Wild Goose on the Fly, where fact and fiction weave together to form a whole.
It is one of those nights too warm to sleep. After pouring a glass of wine, I open the slider door and settle into the comfortable contours of a deck chair. A sliver of moon gleams against the black sky. The sweet smell of a near by honeysuckle vine perfumes the air. I sip my wine and listen to the crickets.
The stimuli triggers reminiscences. The time loop telescopes, spirals and ultimately melts. Is it Now time with me as an adult or Now time with me as a young girl? I feel no need to make the distinction. The stars glitter as I let my memories about long ago places and long gone people flow like reality.
The door bell rings—this late at night? I answer. There she stands in a blue dress I don’t remember. I’m looking into eyes identical to the ones I see daily in my mirror.
My breath snares in my chest and one word staggers out, “How?”
“Don’t question, we’ve just an hour,” she says in a voice I had feared I wouldn’t recognize again.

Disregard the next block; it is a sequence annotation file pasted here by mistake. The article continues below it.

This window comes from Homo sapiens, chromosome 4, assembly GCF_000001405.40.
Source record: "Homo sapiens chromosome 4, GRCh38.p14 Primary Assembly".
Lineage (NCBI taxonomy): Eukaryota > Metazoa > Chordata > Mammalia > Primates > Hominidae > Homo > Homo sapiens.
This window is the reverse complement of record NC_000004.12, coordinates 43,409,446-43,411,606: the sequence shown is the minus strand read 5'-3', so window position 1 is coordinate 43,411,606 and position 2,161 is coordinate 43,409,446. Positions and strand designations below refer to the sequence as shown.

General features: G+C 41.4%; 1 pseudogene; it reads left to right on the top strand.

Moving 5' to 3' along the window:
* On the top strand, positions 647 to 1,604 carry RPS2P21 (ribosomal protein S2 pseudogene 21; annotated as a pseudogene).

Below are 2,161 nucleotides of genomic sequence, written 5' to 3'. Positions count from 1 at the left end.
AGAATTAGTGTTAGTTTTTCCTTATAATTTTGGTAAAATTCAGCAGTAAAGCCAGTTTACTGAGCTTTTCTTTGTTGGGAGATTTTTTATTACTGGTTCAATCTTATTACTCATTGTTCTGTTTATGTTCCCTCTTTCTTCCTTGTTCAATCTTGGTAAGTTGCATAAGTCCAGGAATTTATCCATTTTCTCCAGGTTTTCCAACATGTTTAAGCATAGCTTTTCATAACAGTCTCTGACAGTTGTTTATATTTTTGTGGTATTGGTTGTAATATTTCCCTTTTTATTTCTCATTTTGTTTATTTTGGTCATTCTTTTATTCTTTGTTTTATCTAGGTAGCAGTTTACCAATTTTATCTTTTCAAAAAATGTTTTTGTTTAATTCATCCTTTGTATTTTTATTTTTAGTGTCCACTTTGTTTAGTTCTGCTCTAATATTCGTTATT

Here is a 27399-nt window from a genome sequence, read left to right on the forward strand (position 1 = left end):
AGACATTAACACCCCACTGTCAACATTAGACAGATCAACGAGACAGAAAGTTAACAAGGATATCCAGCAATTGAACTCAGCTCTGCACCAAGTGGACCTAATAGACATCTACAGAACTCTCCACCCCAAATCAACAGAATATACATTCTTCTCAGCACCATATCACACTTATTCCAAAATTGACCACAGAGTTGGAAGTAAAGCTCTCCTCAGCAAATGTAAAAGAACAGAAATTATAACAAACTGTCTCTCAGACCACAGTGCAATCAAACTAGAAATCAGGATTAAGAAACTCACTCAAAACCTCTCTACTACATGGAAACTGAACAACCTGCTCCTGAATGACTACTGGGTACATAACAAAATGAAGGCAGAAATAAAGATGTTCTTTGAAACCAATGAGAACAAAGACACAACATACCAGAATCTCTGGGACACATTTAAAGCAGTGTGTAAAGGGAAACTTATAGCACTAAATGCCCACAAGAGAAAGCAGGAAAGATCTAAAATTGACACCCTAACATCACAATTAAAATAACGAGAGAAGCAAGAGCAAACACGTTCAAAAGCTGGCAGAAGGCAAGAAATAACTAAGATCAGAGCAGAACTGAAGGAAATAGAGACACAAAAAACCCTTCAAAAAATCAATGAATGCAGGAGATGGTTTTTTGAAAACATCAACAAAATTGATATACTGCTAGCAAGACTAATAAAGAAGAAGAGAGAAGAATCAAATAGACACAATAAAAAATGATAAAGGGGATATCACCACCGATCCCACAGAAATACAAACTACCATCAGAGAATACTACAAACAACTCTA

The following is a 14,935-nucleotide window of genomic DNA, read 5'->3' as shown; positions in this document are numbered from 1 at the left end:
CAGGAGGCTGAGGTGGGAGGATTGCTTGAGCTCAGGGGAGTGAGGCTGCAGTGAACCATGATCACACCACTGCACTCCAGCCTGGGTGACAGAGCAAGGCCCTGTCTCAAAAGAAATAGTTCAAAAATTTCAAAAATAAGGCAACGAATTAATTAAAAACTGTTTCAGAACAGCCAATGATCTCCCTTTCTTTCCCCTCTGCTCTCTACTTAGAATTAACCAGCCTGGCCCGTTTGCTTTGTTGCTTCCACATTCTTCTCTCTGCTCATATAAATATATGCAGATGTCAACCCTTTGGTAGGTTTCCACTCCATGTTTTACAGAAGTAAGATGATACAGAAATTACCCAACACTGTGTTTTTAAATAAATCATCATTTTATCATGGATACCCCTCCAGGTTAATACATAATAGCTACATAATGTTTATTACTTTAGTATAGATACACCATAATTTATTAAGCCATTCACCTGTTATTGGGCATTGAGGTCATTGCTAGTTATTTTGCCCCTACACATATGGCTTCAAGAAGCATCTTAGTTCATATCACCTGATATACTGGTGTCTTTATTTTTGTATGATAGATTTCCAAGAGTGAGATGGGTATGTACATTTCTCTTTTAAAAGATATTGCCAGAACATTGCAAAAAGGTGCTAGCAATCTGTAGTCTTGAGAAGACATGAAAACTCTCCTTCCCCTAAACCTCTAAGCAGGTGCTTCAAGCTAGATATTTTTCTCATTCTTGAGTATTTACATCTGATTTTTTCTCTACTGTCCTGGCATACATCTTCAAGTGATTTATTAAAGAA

She enters my house, which she has never seen, in a town she has never been, but the familiar lurks. There sits the piano her fingers once played. Tucked next to a chair is a sewing basket which once brimmed with her projects, but now hold mine.
She settles on the couch. I follow. We don’t touch. We never did. I marvel we are now a similar age.
Silence is in the room like another guest. What to talk about, the twists and turns of my life? About the children she has never seen? Should I relate it all like a glib multi-year Christmas letter? Then my words leap out like a deer bounding through a mountain meadow.
The mantle clock ticks, tallying the passing minutes. A chime marks the hour. She rises.
“Wait, there’s more to tell,” I plead. “Don’t go, please.”
Her hand is on the door knob. “Wait,” I say again.
She opens the door and walks out, “Mama I love you,” I call out. My heart is clenching.
She turns toward me and once again I hear the words long buried in the past. “I love you too.”
A light too bright to describe floods my view. I close my eyes. When I open them again, she is gone.
I pour another glass of wine and again go out on to the deck seeking the comfort of night.